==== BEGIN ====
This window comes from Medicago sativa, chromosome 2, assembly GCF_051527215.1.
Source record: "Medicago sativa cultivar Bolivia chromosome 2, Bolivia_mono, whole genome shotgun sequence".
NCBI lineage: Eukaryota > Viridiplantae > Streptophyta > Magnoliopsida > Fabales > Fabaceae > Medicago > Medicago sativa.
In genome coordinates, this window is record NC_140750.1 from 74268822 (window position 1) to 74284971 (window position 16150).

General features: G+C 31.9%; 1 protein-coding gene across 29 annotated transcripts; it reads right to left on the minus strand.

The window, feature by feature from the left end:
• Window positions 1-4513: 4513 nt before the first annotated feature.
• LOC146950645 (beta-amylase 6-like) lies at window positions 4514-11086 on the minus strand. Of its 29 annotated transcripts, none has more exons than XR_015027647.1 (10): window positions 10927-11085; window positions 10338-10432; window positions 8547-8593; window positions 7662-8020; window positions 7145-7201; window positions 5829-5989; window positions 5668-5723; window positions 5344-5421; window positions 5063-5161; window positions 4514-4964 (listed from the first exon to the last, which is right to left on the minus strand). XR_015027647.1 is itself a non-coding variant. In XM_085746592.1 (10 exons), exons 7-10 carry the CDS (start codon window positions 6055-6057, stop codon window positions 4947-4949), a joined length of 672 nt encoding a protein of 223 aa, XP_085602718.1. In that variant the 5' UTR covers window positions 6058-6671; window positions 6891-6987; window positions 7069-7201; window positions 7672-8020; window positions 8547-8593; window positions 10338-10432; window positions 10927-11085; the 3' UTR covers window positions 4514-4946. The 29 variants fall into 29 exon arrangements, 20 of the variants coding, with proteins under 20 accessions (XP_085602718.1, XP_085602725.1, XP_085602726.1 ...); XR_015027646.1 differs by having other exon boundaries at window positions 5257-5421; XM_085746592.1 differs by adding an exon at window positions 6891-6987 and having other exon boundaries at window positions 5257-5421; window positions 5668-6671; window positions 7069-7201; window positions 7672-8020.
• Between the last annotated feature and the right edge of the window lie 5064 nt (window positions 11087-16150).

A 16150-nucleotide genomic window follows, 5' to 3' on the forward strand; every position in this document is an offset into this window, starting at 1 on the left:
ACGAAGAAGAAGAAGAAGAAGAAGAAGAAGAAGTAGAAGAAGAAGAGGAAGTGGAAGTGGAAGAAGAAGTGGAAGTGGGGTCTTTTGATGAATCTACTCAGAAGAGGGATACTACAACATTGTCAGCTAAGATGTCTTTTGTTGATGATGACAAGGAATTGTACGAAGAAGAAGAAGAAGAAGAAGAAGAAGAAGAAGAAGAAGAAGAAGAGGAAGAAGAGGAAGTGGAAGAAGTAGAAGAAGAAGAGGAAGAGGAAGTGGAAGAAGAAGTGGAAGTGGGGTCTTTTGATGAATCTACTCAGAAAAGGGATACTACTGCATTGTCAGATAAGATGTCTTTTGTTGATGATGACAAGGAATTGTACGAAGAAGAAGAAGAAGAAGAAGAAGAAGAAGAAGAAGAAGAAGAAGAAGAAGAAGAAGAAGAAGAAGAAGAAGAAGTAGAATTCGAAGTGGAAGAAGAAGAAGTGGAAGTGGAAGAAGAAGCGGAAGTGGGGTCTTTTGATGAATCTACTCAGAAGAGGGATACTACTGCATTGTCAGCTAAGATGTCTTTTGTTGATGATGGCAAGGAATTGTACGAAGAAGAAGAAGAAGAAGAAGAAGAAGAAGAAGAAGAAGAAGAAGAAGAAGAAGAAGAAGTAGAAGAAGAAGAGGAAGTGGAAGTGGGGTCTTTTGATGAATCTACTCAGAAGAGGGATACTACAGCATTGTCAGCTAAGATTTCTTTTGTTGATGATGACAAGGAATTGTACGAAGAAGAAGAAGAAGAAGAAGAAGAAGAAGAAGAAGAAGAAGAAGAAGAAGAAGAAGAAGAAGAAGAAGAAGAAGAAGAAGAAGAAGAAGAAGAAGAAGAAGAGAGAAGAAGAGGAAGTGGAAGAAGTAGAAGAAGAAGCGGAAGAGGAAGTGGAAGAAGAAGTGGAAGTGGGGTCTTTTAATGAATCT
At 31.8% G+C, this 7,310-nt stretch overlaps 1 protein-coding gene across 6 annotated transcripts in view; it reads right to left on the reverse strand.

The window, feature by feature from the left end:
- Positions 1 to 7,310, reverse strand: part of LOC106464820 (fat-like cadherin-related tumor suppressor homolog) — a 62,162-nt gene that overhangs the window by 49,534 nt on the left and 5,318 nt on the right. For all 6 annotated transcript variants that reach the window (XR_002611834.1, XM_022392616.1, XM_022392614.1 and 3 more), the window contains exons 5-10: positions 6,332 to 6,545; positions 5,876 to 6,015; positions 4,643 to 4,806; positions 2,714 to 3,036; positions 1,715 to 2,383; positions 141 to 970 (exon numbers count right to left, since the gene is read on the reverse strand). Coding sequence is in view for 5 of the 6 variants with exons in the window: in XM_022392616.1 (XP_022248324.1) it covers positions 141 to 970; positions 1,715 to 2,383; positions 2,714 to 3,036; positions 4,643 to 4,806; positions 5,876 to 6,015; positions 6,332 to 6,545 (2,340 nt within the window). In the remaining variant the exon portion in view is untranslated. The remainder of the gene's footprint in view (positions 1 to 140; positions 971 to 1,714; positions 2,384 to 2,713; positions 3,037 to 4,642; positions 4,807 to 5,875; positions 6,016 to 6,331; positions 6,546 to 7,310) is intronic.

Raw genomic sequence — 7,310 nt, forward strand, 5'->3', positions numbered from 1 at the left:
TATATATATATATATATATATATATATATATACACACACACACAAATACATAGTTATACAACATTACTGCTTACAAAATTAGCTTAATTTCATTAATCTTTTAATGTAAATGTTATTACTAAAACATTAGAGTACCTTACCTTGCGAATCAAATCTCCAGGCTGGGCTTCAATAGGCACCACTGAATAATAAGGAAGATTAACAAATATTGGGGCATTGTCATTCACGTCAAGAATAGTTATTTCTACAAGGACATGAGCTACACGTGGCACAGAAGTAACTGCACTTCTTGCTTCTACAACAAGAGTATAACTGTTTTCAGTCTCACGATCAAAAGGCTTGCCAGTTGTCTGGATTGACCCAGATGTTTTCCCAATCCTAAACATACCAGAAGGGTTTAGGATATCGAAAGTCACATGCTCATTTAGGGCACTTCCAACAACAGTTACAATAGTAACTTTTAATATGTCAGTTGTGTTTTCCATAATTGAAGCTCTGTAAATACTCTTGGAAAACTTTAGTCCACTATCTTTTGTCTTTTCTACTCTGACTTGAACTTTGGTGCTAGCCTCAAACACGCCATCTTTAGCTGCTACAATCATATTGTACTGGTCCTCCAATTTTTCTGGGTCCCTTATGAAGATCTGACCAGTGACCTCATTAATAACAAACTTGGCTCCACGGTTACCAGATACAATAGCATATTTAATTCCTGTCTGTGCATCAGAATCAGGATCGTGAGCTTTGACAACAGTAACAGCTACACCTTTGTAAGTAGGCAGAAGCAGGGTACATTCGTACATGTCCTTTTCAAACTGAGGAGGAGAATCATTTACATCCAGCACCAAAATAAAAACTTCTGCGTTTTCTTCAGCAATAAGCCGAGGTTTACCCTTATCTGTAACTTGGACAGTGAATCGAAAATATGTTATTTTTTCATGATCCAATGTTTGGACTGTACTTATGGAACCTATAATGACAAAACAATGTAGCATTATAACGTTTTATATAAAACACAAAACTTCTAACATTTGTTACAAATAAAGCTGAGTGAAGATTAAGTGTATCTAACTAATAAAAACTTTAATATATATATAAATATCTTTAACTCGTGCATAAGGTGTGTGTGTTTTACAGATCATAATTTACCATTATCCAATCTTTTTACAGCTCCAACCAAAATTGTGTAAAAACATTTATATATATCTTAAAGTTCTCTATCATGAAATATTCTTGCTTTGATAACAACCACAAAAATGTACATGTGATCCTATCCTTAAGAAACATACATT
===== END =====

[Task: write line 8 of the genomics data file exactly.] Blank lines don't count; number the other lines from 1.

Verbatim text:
• LOC146950645 (beta-amylase 6-like) lies at window positions 4514-11086 on the minus strand. Of its 29 annotated transcripts, none has more exons than XR_015027647.1 (10): window positions 10927-11085; window positions 10338-10432; window positions 8547-8593; window positions 7662-8020; window positions 7145-7201; window positions 5829-5989; window positions 5668-5723; window positions 5344-5421; window positions 5063-5161; window positions 4514-4964 (listed from the first exon to the last, which is right to left on the minus strand). XR_015027647.1 is itself a non-coding variant. In XM_085746592.1 (10 exons), exons 7-10 carry the CDS (start codon window positions 6055-6057, stop codon window positions 4947-4949), a joined length of 672 nt encoding a protein of 223 aa, XP_085602718.1. In that variant the 5' UTR covers window positions 6058-6671; window positions 6891-6987; window positions 7069-7201; window positions 7672-8020; window positions 8547-8593; window positions 10338-10432; window positions 10927-11085; the 3' UTR covers window positions 4514-4946. The 29 variants fall into 29 exon arrangements, 20 of the variants coding, with proteins under 20 accessions (XP_085602718.1, XP_085602725.1, XP_085602726.1 ...); XR_015027646.1 differs by having other exon boundaries at window positions 5257-5421; XM_085746592.1 differs by adding an exon at window positions 6891-6987 and having other exon boundaries at window positions 5257-5421; window positions 5668-6671; window positions 7069-7201; window positions 7672-8020.